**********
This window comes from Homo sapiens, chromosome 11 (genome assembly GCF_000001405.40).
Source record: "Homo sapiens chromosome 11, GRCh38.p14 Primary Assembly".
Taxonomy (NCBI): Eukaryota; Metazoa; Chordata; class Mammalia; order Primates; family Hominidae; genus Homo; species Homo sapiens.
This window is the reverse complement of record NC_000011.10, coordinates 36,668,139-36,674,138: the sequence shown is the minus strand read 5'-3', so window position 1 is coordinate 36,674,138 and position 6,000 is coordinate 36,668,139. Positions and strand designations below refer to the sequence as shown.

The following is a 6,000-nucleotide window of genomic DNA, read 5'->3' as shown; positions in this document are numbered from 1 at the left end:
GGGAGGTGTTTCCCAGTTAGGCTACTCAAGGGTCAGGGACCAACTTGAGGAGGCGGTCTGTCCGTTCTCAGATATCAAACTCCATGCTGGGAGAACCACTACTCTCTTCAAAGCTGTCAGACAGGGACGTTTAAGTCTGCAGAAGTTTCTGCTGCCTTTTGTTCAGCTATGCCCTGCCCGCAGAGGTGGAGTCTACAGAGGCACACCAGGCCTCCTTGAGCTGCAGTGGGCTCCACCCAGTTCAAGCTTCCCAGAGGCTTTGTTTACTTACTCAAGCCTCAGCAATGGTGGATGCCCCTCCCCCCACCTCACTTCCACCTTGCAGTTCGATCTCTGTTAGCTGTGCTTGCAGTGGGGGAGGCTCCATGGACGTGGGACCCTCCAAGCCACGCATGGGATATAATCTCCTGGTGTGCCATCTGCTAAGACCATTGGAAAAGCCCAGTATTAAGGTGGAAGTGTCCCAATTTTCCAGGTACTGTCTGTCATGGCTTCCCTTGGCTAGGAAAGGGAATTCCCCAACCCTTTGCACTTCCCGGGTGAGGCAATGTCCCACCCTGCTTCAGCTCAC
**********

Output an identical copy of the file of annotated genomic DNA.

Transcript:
This window comes from Homo sapiens, chromosome 11 (genome assembly GCF_000001405.40).
Source record: "Homo sapiens chromosome 11, GRCh38.p14 Primary Assembly".
Taxonomy (NCBI): Eukaryota; Metazoa; Chordata; class Mammalia; order Primates; family Hominidae; genus Homo; species Homo sapiens.
This window is the reverse complement of record NC_000011.10, coordinates 36,668,139-36,674,138: the sequence shown is the minus strand read 5'-3', so window position 1 is coordinate 36,674,138 and position 6,000 is coordinate 36,668,139. Positions and strand designations below refer to the sequence as shown.

The following is a 6,000-nucleotide window of genomic DNA, read 5'->3' as shown; positions in this document are numbered from 1 at the left end:
GGGAGGTGTTTCCCAGTTAGGCTACTCAAGGGTCAGGGACCAACTTGAGGAGGCGGTCTGTCCGTTCTCAGATATCAAACTCCATGCTGGGAGAACCACTACTCTCTTCAAAGCTGTCAGACAGGGACGTTTAAGTCTGCAGAAGTTTCTGCTGCCTTTTGTTCAGCTATGCCCTGCCCGCAGAGGTGGAGTCTACAGAGGCACACCAGGCCTCCTTGAGCTGCAGTGGGCTCCACCCAGTTCAAGCTTCCCAGAGGCTTTGTTTACTTACTCAAGCCTCAGCAATGGTGGATGCCCCTCCCCCCACCTCACTTCCACCTTGCAGTTCGATCTCTGTTAGCTGTGCTTGCAGTGGGGGAGGCTCCATGGACGTGGGACCCTCCAAGCCACGCATGGGATATAATCTCCTGGTGTGCCATCTGCTAAGACCATTGGAAAAGCCCAGTATTAAGGTGGAAGTGTCCCAATTTTCCAGGTACTGTCTGTCATGGCTTCCCTTGGCTAGGAAAGGGAATTCCCCAACCCTTTGCACTTCCCGGGTGAGGCAATGTCCCACCCTGCTTCAGCTCAC